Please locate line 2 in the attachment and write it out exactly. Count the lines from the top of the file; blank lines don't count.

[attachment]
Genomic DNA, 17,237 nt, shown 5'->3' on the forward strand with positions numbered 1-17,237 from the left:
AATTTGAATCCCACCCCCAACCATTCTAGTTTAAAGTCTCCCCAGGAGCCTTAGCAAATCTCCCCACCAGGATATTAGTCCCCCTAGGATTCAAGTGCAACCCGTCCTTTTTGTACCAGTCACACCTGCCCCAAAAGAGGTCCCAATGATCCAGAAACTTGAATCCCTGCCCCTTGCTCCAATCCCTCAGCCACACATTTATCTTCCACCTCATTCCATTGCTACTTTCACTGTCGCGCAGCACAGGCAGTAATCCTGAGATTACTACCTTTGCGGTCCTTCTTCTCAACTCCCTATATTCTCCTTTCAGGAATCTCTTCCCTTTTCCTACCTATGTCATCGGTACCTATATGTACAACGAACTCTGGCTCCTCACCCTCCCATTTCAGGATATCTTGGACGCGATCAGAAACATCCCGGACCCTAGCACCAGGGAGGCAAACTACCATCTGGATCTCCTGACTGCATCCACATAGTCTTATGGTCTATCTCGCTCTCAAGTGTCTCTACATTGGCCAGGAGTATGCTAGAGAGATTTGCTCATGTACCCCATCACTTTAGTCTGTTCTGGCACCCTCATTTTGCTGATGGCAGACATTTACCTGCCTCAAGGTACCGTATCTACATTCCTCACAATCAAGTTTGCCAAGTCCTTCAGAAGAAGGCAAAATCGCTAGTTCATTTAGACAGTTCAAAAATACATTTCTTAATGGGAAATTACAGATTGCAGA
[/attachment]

AATTTGAATCCCACCCCCAACCATTCTAGTTTAAAGTCTCCCCAGGAGCCTTAGCAAATCTCCCCACCAGGATATTAGTCCCCCTAGGATTCAAGTGCAACCCGTCCTTTTTGTACCAGTCACACCTGCCCCAAAAGAGGTCCCAATGATCCAGAAACTTGAATCCCTGCCCCTTGCTCCAATCCCTCAGCCACACATTTATCTTCCACCTCATTCCATTGCTACTTTCACTGTCGCGCAGCACAGGCAGTAATCCTGAGATTACTACCTTTGCGGTCCTTCTTCTCAACTCCCTATATTCTCCTTTCAGGAATCTCTTCCCTTTTCCTACCTATGTCATCGGTACCTATATGTACAACGAACTCTGGCTCCTCACCCTCCCATTTCAGGATATCTTGGACGCGATCAGAAACATCCCGGACCCTAGCACCAGGGAGGCAAACTACCATCTGGATCTCCTGACTGCATCCACATAGTCTTATGGTCTATCTCGCTCTCAAGTGTCTCTACATTGGCCAGGAGTATGCTAGAGAGATTTGCTCATGTACCCCATCACTTTAGTCTGTTCTGGCACCCTCATTTTGCTGATGGCAGACATTTACCTGCCTCAAGGTACCGTATCTACATTCCTCACAATCAAGTTTGCCAAGTCCTTCAGAAGAAGGCAAAATCGCTAGTTCATTTAGACAGTTCAAAAATACATTTCTTAATGGGAAATTACAGATTGCAGA